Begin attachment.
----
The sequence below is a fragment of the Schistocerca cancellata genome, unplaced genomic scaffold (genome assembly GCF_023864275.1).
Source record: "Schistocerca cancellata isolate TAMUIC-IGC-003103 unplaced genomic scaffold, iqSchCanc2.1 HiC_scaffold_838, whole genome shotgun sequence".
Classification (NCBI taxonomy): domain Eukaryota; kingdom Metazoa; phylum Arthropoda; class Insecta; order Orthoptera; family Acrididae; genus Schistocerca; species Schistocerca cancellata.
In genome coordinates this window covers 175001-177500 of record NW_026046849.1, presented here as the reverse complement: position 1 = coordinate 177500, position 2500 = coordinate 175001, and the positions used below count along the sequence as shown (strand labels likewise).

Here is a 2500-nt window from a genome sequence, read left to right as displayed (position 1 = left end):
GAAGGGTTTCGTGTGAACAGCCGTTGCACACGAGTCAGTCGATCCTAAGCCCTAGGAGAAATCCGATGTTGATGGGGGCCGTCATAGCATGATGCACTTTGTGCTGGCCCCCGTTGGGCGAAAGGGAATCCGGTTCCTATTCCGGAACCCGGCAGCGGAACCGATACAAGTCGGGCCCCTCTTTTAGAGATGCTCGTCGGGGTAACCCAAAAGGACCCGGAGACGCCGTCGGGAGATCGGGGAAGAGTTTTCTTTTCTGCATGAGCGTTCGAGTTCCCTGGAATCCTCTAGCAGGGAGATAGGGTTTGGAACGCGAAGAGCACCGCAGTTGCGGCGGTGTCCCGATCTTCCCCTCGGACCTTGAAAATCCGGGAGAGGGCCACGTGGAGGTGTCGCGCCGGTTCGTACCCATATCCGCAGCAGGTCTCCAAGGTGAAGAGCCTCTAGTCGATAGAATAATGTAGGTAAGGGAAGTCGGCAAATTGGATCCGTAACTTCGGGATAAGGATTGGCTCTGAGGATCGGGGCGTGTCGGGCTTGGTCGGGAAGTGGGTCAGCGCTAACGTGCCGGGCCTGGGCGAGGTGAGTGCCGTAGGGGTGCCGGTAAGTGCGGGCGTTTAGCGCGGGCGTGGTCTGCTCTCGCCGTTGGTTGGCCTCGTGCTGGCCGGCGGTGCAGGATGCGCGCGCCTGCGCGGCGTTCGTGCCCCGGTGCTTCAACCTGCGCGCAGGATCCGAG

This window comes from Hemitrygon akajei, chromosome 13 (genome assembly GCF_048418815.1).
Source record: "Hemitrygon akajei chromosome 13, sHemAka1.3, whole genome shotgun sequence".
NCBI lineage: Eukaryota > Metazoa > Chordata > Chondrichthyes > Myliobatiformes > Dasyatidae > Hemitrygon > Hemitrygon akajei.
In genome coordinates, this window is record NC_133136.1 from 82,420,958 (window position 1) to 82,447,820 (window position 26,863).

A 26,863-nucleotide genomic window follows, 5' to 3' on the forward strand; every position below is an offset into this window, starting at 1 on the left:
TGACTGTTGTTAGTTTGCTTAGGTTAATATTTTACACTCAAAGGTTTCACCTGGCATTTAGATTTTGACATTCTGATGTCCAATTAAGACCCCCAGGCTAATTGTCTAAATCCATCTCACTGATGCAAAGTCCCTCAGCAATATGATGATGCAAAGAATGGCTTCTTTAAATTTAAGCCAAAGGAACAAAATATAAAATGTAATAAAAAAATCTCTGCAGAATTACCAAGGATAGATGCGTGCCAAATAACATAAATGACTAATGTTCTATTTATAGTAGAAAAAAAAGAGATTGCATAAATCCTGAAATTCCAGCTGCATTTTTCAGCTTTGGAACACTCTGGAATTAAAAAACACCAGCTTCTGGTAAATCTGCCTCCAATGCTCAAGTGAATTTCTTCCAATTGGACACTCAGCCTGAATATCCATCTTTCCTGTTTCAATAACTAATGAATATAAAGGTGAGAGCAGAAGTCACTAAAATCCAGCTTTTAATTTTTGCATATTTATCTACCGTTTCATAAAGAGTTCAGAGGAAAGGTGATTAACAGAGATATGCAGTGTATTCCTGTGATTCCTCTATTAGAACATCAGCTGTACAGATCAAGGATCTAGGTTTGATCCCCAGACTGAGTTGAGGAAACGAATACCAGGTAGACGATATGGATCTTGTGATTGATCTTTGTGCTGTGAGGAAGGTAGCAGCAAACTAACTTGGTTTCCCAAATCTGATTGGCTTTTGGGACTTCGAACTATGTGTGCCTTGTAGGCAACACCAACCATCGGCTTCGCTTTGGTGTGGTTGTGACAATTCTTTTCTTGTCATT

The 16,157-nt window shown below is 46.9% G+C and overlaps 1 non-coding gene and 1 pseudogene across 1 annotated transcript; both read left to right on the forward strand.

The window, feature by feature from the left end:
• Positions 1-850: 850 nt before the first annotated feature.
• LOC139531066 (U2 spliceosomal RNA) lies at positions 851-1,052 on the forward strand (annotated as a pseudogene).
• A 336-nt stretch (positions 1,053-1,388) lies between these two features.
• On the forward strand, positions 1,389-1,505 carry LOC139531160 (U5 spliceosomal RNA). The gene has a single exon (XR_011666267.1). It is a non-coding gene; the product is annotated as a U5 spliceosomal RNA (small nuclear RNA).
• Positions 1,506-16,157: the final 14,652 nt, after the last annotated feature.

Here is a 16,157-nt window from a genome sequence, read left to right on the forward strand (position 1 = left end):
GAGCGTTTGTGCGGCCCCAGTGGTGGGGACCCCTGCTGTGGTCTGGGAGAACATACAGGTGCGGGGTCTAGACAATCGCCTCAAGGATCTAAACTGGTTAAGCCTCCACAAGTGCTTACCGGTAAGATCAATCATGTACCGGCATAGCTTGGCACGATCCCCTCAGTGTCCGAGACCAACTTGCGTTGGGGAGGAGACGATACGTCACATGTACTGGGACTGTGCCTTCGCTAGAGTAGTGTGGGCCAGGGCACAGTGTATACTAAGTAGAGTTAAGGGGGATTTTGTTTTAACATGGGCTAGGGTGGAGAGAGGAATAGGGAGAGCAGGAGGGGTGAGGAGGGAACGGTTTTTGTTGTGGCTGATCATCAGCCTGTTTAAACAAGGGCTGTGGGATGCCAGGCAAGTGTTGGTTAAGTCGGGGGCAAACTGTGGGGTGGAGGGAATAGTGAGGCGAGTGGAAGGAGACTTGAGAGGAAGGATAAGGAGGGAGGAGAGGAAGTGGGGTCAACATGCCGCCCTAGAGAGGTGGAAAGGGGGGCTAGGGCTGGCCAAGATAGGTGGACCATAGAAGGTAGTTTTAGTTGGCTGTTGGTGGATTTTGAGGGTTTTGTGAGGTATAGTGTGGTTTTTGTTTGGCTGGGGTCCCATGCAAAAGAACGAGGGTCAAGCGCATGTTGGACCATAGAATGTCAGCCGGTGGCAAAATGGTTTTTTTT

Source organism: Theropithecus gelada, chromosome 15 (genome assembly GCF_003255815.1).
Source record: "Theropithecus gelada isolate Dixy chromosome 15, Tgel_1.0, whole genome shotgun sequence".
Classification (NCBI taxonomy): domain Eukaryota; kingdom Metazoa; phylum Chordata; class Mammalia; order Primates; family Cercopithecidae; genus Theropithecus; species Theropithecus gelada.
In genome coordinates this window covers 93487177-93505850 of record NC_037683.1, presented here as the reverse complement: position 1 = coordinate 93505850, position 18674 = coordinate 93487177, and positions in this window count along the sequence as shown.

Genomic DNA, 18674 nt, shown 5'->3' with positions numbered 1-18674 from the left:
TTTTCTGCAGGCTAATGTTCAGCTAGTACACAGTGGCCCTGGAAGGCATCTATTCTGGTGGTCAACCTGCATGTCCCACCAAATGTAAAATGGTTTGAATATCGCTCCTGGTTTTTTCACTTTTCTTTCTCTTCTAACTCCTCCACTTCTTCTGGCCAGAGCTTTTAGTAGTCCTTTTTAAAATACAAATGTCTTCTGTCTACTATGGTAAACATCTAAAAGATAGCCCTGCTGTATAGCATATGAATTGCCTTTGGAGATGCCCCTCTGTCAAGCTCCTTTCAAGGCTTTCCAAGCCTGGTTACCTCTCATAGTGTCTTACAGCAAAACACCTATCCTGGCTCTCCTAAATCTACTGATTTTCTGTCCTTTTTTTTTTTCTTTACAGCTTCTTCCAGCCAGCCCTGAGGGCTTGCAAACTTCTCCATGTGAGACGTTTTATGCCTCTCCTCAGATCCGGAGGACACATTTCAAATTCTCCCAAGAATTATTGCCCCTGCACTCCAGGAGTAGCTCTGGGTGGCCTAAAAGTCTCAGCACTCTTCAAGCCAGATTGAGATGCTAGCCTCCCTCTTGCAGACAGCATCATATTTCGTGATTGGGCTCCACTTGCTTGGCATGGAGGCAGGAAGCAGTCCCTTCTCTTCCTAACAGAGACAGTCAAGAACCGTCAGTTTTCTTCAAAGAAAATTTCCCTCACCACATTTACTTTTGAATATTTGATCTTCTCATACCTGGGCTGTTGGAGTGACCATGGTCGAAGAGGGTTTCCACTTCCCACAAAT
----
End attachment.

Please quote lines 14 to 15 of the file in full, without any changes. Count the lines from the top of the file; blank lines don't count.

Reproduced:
The window, feature by feature from the left end:
• Positions 1-850: 850 nt before the first annotated feature.